adjustment to your claim total may be allowed under the terms and conditions of
your flood insurance policy."
A subsequent letter from FEMA, dated Sept.
13, states: "Based upon our review it has been determined that there are no
additional items eligible for payment under your policy and that no further
reimbursement is due."
Kinerney said the notifications are form letters
sent before and after FEMA reviews a case. The first letter does not promise
payment, it merely says that a payment "may" be justified, he said.
letter sent to Montgomery in September, Ramsey Gray, task force examiner for the
Federal Emergency Management Agency, defended the government's decision to deny
the requests for additional money, saying an engineer's survey of the damage
determined that more money wasn't justified. Montgomery said the denial has more
to do with the exodus of adjusters to Florida after the back-to-back
He offers Ginger Stelyn of Seaford as an
Stelyn said her insurance company gave her $110,000 for $225,000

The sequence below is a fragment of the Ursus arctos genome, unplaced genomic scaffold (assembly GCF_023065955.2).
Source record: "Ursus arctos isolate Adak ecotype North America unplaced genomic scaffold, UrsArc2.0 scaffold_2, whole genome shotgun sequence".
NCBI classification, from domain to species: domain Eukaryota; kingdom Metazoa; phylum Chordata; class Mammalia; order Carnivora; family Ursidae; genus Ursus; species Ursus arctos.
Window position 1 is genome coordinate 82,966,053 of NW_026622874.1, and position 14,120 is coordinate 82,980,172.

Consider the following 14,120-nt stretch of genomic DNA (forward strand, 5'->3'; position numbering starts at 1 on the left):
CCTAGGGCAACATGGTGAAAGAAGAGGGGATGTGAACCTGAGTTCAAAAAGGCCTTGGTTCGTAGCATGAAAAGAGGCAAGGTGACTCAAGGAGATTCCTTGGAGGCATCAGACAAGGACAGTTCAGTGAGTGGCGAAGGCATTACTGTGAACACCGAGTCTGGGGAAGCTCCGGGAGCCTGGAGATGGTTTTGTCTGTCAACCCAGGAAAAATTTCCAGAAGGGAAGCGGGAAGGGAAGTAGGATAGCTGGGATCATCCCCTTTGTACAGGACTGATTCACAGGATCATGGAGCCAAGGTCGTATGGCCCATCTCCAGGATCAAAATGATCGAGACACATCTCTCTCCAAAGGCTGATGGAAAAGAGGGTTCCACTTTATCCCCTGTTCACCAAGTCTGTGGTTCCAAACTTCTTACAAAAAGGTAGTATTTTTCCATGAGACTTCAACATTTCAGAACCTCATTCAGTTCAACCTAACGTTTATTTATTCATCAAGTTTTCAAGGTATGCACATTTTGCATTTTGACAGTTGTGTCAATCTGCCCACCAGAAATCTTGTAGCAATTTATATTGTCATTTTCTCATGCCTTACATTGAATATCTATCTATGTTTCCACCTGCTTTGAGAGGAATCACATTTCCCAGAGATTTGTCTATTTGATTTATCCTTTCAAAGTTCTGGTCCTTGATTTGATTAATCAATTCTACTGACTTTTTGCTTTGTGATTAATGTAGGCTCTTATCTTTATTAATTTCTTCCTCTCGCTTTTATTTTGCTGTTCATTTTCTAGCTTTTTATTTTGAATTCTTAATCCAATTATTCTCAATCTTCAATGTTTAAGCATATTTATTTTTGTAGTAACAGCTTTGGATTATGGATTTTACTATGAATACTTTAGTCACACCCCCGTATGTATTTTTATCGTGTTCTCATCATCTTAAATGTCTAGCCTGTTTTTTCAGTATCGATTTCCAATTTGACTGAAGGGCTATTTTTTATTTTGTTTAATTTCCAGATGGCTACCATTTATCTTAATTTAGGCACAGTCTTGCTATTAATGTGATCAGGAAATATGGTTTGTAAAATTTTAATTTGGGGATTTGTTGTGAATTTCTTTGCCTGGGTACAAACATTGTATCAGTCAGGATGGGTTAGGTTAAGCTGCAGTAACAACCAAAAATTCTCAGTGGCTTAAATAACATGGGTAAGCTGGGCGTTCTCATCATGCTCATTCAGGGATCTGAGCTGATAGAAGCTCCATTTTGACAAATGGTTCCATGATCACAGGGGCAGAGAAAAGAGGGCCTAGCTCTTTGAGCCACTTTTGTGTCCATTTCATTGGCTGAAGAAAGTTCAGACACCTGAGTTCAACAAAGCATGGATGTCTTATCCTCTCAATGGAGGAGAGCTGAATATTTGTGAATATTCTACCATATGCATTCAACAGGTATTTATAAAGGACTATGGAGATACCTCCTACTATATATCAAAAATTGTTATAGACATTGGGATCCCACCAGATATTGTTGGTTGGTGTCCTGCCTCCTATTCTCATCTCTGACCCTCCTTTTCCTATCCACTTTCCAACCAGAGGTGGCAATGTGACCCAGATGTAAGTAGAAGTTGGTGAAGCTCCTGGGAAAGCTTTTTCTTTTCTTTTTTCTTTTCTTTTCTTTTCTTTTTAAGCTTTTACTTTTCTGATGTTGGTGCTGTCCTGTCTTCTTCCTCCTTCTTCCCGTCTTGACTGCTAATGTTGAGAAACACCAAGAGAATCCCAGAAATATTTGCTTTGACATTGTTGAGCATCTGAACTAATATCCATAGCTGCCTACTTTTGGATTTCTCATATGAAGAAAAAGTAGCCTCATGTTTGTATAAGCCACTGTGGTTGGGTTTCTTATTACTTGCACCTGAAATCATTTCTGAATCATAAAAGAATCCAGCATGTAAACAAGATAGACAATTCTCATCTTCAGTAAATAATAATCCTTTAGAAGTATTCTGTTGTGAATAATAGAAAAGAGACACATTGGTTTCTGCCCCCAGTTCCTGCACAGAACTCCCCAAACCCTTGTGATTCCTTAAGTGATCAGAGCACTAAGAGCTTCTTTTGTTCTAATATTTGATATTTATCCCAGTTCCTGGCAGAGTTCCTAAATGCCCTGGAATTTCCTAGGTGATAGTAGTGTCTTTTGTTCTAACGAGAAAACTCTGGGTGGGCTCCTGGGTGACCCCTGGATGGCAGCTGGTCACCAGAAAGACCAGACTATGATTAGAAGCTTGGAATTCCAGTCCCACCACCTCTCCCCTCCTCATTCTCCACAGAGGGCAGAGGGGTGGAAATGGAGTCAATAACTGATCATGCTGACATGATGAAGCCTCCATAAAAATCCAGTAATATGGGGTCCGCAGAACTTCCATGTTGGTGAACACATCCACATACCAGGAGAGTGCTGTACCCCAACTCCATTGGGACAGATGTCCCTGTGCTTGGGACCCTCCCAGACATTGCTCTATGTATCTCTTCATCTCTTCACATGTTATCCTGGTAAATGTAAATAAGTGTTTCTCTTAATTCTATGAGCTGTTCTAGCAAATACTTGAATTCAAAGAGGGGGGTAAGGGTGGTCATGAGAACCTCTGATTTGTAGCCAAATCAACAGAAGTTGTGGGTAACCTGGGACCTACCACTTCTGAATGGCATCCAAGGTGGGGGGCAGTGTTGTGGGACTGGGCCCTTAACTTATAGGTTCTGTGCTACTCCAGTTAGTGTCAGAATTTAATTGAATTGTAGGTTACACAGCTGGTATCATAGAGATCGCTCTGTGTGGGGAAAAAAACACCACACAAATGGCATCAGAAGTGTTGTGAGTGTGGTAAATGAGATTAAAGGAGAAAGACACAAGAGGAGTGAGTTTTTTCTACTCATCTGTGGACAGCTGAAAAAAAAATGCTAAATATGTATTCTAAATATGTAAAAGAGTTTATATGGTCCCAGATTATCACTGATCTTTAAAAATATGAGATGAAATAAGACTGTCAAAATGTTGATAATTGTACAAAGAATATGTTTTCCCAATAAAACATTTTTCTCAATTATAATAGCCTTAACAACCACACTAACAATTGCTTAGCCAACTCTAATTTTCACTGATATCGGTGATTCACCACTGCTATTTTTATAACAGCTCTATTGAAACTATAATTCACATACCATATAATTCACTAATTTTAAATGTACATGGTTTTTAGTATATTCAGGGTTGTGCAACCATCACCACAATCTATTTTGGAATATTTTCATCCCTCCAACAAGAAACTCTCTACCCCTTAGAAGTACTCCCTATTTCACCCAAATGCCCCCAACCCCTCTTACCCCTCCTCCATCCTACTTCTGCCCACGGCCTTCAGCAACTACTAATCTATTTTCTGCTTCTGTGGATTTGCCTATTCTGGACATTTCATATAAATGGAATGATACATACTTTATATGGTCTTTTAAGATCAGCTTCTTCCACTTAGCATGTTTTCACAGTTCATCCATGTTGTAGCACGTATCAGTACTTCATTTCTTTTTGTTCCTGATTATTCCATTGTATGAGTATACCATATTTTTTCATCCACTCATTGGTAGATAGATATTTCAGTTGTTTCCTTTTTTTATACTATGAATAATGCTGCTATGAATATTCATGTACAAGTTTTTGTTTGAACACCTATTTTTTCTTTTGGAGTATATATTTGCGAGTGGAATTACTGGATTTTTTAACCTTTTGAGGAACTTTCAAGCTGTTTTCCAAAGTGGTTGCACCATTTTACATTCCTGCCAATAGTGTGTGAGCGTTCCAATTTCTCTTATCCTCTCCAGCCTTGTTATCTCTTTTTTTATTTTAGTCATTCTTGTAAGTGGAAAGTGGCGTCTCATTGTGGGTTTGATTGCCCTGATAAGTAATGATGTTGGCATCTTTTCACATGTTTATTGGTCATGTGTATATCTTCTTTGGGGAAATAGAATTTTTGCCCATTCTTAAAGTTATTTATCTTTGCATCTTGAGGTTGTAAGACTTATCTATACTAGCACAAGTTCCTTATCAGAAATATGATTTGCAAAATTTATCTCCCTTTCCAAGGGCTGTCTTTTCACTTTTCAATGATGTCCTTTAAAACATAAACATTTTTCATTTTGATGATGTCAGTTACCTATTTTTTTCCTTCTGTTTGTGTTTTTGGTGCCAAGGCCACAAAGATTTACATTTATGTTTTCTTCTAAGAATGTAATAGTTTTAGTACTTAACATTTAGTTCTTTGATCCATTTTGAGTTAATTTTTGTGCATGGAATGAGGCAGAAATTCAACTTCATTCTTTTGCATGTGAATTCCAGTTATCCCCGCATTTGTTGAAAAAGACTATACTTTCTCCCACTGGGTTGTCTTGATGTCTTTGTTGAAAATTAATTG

worth of flood damage to her home in York County on the Chesapeake Bay.
Montgomery said Stelyn is one of the cases where adjusters used construction
cost instead of repair cost. Stelyn and her husband have gone $60,000 in debt
trying to get their house livable during the past year. They rented a home until
they could move back into their house at the end of July.
Stelyn said she
didn't find out until August that FEMA was offering to review Hurricane Isabel
claims. When she called FEMA's hot line, Stelyn said, the FEMA representative
told her: "We're going to be shutting down our office and heading down to
Florida. I don't think you'll get any more money."